On September 19, the U.S. State Department announced that the U.S. had expelled two unnamed Cuban diplomats at the U.N. in New York City “for abusing their privileges of residence. This is due to their attempts to conduct influence operations against the United States.”
In addition, the Department stated, “travel within the United States by all members of Cuba’s Permanent Mission to the United Nations will now essentially be restricted to the island of Manhattan.”
The U.S. takes “any and all attempts against the National Security of the United States seriously, and will continue to investigate any additional personnel who may be manipulating their privileges of residence.”
Cuba Foreign Minister Bruno Rodriguez responded on Twitter. He said, “The expulsion of two diplomats from the #Cuba Mission in the [U.N.] and the greater restriction of movement to the rest are aimed at provoking a diplomatic escalation leading to the closure of bilateral embassies, further tightening the blockade and creating tensions between both countries.”
In addition, Rodriguez said,”I categorically reject the unjustified expulsion of the two officials of the Permanent Mission of #Cuba at the UN and the tightening of movement restriction to diplomats and families. It is vulgar slander to accuse that they performed acts incompatible with diplomatic status.”
The deputy director of the MINREX, Johana Tablada de la Torre, also objected. He said the U.S. “did the same in 2003 behind this measure. It is also expected to coincide with the imminent announcement of the new #Cuba report on the #Blocking [U.S. embargo] to the UN Secretary General, a new distraction from the growing international questioning of political cruelty #EstadosUnidos.”
Cuba Ambassador to the U.S., José Ramón Cabañas, tweeted about the expulsion on Thursday. “Timing is everything. This is happening a few hours before the arrival in New York of the #Cuba delegation attending . . . [U.N. General Assembly] and the very same day a new investigation (Canadian) rejects previous theories (American) about ‘attacks’ on foreign diplomats in Havana.”
The Cuba Mission to the U.N. issued a statement that on September 12, the U.S. advised the mission of accusations against the two diplomats and demanded Cuba’s response within 48 hours. Cuba did just that.” However, “the US side, in flagrant violation of basic principles of the diplomatic protocol, decided to respond through a tweet. This, despite the fact that the channel of consultations between the two missions was open from the beginning of the process.”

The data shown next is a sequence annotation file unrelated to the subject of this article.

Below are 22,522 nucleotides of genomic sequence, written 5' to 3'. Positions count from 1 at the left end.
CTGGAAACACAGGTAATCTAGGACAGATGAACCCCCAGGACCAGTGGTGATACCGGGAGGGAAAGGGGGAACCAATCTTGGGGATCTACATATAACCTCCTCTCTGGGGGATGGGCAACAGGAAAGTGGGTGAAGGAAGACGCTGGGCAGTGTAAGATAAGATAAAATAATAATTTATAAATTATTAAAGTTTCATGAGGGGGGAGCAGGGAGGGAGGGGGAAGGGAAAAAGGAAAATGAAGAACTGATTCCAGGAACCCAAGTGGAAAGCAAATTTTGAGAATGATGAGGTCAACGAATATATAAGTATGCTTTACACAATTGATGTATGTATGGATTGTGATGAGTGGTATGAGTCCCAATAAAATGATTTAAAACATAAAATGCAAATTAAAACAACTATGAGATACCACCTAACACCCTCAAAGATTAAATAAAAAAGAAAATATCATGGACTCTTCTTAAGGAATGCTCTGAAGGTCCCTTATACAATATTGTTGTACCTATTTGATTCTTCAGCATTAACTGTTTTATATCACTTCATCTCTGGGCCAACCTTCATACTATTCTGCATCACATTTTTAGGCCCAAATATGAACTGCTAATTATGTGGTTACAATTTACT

Upon the two diplomats return to Havana on September 20, Foreign Minister Rodriguez at a press conference did not respond to a journalist’s question of whether Cuba would expel two U.S. diplomats under the principle of reciprocity. Instead Rodriguez said, “Cuba will give appropriate and timely response to these actions of the United States Government and we call on the international community, in particular the diplomatic community accredited to the UN and the people of the United States to repudiate these actions aimed at damaging the relationship with Cuba.”
 State Dep’t, Required Departure of Cuban Diplomats from Cuba’s Permanent Mission to the United Nations (Sept. 19, 2019); Assoc. Press, Cuba: Diplomat Expulsions, Gas Crisis Part of US Offensive, N.Y. Times (Sept. 20, 2019).
 Gaouette & Hansler, US expels two Cuban diplomats to the UN citing national security, CNN (Sepet. 19, 2019); Officials expelled from UN mission arrive in Cuba, Cubadebate (Sept. 20, 2019); These are the two Cuban diplomats expelled by the US, Diario de Cuba (Sept. 21, 2019); Reactionary anti-Cubans: The regime blames its ‘usual suspects’ after the expulsion of its diplomats in the US, Diario de Cuba (Sept. 21, 2019).